HIPAA and Physician Texting: Friend or Foe?

HIPAA and Physician Texting: Friend or Foe?

As physicians conduct business and see patients using smart technology, the window for physicians to violate the HIPAA laws is great. While using technology makes things much easier and physicians can converse back and forth with other physicians in an efficient manner, the lines become blurred when physicians converse on text messaging about a patient in an environment that could lead to a violation of PHI. Texting and HIPAA Physicians are required by law to preserve and protect the personal information of any patient. Although they can disclose certain things like payment, operations and certain information for treatment, HIPAA requires that there are rigid standards in the administrative, physical and technical safety protocols. With technology being so prevalent, physicians may be in consistent violation of HIPAA laws. Anytime a physician leaves his device vulnerable with patient information on it for outsiders to see or access, there is a huge risk and implication that they are exposing PHI. How will they know whether or not someone has seen their device? Physicians need to employ features that will wipe the screen clean, or must have an automatic lock on the device to ensure there are no breaches. Even if someone saw patient information on the physician's device by accident, it is still considered a HIPAA violation. How to Prevent Physician Violations Physicians must become proactive in protecting their devices to alleviate any potential breaches of PHI. Here are a few suggestions:

  • Use password protection

Using a password on the device can help in protecting sensitive client information. Physicians who utilize programs where the password must be changed within a certain time period is useful in making sure no one will be able to access the password.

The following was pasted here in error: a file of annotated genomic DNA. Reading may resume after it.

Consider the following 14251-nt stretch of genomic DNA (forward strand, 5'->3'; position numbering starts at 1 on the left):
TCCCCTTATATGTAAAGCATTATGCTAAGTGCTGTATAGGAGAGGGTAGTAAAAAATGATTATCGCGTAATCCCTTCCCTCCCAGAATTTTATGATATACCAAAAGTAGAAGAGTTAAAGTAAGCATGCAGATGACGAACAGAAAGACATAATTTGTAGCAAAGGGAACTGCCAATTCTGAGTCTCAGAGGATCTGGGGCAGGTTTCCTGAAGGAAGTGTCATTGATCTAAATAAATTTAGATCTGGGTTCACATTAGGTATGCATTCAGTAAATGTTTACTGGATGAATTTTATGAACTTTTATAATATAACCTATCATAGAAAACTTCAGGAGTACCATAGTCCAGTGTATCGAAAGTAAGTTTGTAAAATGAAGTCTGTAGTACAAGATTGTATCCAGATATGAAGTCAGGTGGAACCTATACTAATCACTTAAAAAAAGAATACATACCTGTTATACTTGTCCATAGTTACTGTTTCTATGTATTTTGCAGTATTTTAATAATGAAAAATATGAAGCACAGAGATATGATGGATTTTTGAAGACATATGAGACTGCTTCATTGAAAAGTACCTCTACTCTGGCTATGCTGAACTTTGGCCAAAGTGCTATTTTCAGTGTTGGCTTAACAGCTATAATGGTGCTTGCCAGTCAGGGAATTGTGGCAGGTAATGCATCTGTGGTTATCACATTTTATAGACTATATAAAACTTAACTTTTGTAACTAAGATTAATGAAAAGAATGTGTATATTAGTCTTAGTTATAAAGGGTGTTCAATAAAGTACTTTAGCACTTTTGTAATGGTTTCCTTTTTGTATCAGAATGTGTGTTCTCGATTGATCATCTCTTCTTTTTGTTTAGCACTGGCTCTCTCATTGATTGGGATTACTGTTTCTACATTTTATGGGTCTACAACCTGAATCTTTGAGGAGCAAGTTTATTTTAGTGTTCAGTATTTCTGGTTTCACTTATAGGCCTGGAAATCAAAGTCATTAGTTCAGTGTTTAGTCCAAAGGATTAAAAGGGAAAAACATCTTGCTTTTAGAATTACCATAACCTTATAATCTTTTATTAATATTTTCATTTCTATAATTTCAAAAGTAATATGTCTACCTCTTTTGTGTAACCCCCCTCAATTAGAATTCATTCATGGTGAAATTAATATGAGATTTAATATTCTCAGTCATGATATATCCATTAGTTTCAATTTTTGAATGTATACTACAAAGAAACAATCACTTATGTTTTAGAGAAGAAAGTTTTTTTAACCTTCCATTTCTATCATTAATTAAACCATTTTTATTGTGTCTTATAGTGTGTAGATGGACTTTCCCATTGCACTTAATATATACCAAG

• Use an encryption software

Physicians using technological devices should be employing the use of encryption and decryption software to transmit messages to each other to protect patient information. This will be difficult for anyone to access this information and will keep them in HIPAA compliance.

  • Get counsel

Getting the advice of a healthcare attorney can assist in putting protocols in place that will help alleviate the risk and chances of violating the HIPAA laws. An attorney can better understand the ramifications of a violation and will be able to properly advise the physician and their colleagues on what can and cannot be done.

  • Use a secure network

Physicians should be cognizant of the network they are using with their devices. Extra precautions should be taken to eliminate using any open network where information on their devices can be compromised. These are a few ways physicians can avoid exposing PHI and avoid HIPAA violations. Although there a number of security protocols that can be taken, the physician has to be proactive enough to determine whether or not the device they are using is secure enough to risk communicating patient information. Taking the time to integrate safety standards on their device can add an additional layer of protection for their patients and themselves.